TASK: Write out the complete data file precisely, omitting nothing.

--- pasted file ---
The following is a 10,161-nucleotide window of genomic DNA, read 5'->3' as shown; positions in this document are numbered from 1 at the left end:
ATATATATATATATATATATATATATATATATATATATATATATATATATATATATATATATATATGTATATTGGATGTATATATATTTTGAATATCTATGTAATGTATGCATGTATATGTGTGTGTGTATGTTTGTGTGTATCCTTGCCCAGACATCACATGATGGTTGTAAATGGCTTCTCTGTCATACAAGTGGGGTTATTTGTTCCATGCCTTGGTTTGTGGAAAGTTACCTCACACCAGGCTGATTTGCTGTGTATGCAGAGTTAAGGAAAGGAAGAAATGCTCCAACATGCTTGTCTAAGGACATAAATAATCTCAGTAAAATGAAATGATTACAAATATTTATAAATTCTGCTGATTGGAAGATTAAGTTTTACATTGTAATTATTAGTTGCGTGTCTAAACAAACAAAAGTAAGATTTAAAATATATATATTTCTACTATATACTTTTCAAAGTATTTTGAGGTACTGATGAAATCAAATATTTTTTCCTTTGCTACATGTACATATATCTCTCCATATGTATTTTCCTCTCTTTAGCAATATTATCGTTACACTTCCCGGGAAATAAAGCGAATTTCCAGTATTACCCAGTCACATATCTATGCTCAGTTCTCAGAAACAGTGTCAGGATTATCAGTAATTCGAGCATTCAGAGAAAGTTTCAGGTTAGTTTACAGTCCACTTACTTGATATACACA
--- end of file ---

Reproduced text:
The following is a 10,161-nucleotide window of genomic DNA, read 5'->3' as shown; positions in this document are numbered from 1 at the left end:
ATATATATATATATATATATATATATATATATATATATATATATATATATATATATATATATATATGTATATTGGATGTATATATATTTTGAATATCTATGTAATGTATGCATGTATATGTGTGTGTGTATGTTTGTGTGTATCCTTGCCCAGACATCACATGATGGTTGTAAATGGCTTCTCTGTCATACAAGTGGGGTTATTTGTTCCATGCCTTGGTTTGTGGAAAGTTACCTCACACCAGGCTGATTTGCTGTGTATGCAGAGTTAAGGAAAGGAAGAAATGCTCCAACATGCTTGTCTAAGGACATAAATAATCTCAGTAAAATGAAATGATTACAAATATTTATAAATTCTGCTGATTGGAAGATTAAGTTTTACATTGTAATTATTAGTTGCGTGTCTAAACAAACAAAAGTAAGATTTAAAATATATATATTTCTACTATATACTTTTCAAAGTATTTTGAGGTACTGATGAAATCAAATATTTTTTCCTTTGCTACATGTACATATATCTCTCCATATGTATTTTCCTCTCTTTAGCAATATTATCGTTACACTTCCCGGGAAATAAAGCGAATTTCCAGTATTACCCAGTCACATATCTATGCTCAGTTCTCAGAAACAGTGTCAGGATTATCAGTAATTCGAGCATTCAGAGAAAGTTTCAGGTTAGTTTACAGTCCACTTACTTGATATACACA